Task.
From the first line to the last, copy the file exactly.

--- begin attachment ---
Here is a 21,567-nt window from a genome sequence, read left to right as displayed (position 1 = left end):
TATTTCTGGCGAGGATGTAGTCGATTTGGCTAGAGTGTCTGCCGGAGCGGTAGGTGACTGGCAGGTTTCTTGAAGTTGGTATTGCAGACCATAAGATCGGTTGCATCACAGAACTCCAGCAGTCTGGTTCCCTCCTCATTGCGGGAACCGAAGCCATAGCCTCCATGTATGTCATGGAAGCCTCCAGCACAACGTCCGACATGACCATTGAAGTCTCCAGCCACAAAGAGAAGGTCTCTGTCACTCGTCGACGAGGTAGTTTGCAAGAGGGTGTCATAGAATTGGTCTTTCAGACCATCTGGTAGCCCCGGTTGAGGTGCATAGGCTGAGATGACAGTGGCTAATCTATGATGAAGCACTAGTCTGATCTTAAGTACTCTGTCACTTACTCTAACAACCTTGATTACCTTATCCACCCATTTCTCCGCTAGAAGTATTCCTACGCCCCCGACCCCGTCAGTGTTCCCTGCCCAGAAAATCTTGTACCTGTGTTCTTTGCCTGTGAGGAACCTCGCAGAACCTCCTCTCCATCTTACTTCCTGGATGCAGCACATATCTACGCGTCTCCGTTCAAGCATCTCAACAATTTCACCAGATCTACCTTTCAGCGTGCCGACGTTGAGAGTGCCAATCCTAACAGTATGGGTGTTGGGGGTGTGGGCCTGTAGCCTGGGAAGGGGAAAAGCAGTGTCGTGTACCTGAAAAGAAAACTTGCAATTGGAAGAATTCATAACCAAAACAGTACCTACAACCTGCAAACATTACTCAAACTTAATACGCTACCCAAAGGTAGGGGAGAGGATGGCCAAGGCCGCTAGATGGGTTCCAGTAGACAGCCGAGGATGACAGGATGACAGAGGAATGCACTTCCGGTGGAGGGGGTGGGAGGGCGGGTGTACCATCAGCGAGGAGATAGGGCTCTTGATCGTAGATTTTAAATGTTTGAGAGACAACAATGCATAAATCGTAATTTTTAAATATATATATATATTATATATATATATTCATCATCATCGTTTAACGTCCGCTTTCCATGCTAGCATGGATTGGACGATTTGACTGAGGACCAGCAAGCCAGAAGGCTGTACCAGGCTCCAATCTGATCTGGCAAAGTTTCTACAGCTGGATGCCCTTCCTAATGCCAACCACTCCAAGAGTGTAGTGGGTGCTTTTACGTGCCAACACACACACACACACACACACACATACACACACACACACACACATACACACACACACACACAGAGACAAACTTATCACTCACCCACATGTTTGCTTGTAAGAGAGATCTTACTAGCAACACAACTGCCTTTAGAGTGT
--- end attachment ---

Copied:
Here is a 21,567-nt window from a genome sequence, read left to right as displayed (position 1 = left end):
TATTTCTGGCGAGGATGTAGTCGATTTGGCTAGAGTGTCTGCCGGAGCGGTAGGTGACTGGCAGGTTTCTTGAAGTTGGTATTGCAGACCATAAGATCGGTTGCATCACAGAACTCCAGCAGTCTGGTTCCCTCCTCATTGCGGGAACCGAAGCCATAGCCTCCATGTATGTCATGGAAGCCTCCAGCACAACGTCCGACATGACCATTGAAGTCTCCAGCCACAAAGAGAAGGTCTCTGTCACTCGTCGACGAGGTAGTTTGCAAGAGGGTGTCATAGAATTGGTCTTTCAGACCATCTGGTAGCCCCGGTTGAGGTGCATAGGCTGAGATGACAGTGGCTAATCTATGATGAAGCACTAGTCTGATCTTAAGTACTCTGTCACTTACTCTAACAACCTTGATTACCTTATCCACCCATTTCTCCGCTAGAAGTATTCCTACGCCCCCGACCCCGTCAGTGTTCCCTGCCCAGAAAATCTTGTACCTGTGTTCTTTGCCTGTGAGGAACCTCGCAGAACCTCCTCTCCATCTTACTTCCTGGATGCAGCACATATCTACGCGTCTCCGTTCAAGCATCTCAACAATTTCACCAGATCTACCTTTCAGCGTGCCGACGTTGAGAGTGCCAATCCTAACAGTATGGGTGTTGGGGGTGTGGGCCTGTAGCCTGGGAAGGGGAAAAGCAGTGTCGTGTACCTGAAAAGAAAACTTGCAATTGGAAGAATTCATAACCAAAACAGTACCTACAACCTGCAAACATTACTCAAACTTAATACGCTACCCAAAGGTAGGGGAGAGGATGGCCAAGGCCGCTAGATGGGTTCCAGTAGACAGCCGAGGATGACAGGATGACAGAGGAATGCACTTCCGGTGGAGGGGGTGGGAGGGCGGGTGTACCATCAGCGAGGAGATAGGGCTCTTGATCGTAGATTTTAAATGTTTGAGAGACAACAATGCATAAATCGTAATTTTTAAATATATATATATATTATATATATATATTCATCATCATCGTTTAACGTCCGCTTTCCATGCTAGCATGGATTGGACGATTTGACTGAGGACCAGCAAGCCAGAAGGCTGTACCAGGCTCCAATCTGATCTGGCAAAGTTTCTACAGCTGGATGCCCTTCCTAATGCCAACCACTCCAAGAGTGTAGTGGGTGCTTTTACGTGCCAACACACACACACACACACACACACATACACACACACACACACACATACACACACACACACACAGAGACAAACTTATCACTCACCCACATGTTTGCTTGTAAGAGAGATCTTACTAGCAACACAACTGCCTTTAGAGTGT